How can I finish my novel and establish an effective writing routine?
July 21, 2014 2:02 PM   Subscribe

I have been writing since I was about 7 and always enjoyed writing stories, sometimes hundreds of pages long. In my final year of English at school my teacher said that I should really turn the start of a piece I had written at the time into a novel. At the time I was flattered but I don't really think I considered it possible.

Next I went to University and studied English alongside Creative Writing, graduating last year with a good degree. My dissertation was the first few chapters of a novel and based on a subject I felt passionately about. Throughout the writing process I fell in love with the story and its characters. And even though it got a decent mark, I was dissuaded by some negative comments I received as feedback (and later learned that the harsher marker had recently been told her novel was unpublishable. I feel like she was projecting onto me to an extent). A few months later I had two short stories published: one in an anthology and another in a collection in London. I think this gave me some temporary confidence that I could do this, I could be a writer.

But after graduation I was catapulted into full time work and had zero energy to spend writing. I had also just suffered a bereavement and a foot injury in tandem and yeah - was just having a rough time all round really. One good thing is that in my day job I am a writer and I have been lucky to consistently have been working in writer-based jobs for about 5 years now, so the muscle is always being exercised. But when it comes to creative writing a small voice still tells me I'm no good.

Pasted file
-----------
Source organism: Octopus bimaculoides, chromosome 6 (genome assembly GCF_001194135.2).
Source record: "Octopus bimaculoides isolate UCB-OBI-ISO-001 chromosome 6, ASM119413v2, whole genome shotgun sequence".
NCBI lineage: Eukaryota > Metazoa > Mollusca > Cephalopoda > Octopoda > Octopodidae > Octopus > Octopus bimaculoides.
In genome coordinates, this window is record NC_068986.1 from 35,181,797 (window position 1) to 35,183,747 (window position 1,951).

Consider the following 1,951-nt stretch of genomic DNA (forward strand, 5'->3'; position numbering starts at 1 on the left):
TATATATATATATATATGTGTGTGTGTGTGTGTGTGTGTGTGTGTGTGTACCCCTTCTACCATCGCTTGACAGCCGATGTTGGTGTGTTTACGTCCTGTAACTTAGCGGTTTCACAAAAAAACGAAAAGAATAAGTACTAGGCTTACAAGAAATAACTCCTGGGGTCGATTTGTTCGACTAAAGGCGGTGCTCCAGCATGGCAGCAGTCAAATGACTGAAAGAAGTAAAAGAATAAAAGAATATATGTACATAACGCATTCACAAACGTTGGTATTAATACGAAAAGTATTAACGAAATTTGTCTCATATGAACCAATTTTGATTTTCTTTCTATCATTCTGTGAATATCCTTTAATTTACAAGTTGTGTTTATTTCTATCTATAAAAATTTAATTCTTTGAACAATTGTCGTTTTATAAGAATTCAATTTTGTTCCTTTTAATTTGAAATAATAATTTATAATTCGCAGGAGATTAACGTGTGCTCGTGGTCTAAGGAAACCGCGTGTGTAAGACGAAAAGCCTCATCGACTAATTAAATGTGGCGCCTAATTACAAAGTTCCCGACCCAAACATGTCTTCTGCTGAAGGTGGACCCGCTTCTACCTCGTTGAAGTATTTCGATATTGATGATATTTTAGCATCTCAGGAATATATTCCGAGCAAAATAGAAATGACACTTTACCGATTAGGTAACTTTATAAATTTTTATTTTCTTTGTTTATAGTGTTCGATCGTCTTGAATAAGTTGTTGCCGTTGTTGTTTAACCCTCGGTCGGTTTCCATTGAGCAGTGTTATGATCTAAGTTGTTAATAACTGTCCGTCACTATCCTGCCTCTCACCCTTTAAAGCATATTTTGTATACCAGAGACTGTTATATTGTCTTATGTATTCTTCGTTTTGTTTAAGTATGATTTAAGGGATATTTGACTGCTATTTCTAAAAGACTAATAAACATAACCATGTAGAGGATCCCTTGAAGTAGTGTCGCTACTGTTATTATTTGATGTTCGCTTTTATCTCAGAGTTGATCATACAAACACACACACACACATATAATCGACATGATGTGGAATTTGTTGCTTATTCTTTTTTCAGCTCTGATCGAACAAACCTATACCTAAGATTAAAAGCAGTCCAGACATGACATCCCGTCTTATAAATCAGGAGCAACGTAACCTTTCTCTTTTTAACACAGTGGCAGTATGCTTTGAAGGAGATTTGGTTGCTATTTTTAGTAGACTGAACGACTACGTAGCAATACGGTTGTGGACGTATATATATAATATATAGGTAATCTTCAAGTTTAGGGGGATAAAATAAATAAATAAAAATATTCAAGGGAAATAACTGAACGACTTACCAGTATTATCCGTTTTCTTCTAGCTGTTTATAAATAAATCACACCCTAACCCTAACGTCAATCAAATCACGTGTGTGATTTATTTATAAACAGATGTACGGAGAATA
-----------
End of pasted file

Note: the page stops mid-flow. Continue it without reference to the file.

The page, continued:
Having said that I am energised again. I would like to turn that dissertation into the novel it was meant to be, to write the novel that was praised in my final year at school and two further collections to this. But. I don't know how to start! I have been carving out more time to write but it's never very focused. IE. I'll write some of a short story I see going in one of the collections. And then the following week I'll write a little more of the novel. But none of it is concentrated and honestly I think it's because I've lost 1) confidence and 2) I lack direction (I yo-yo between projects) and 3) one tutor once said we would find our 'thread'. I never found that thread - instead, I love to write both historical fiction and short stories that have nothing to do with historical fiction. It makes me feel like a fraud in some way.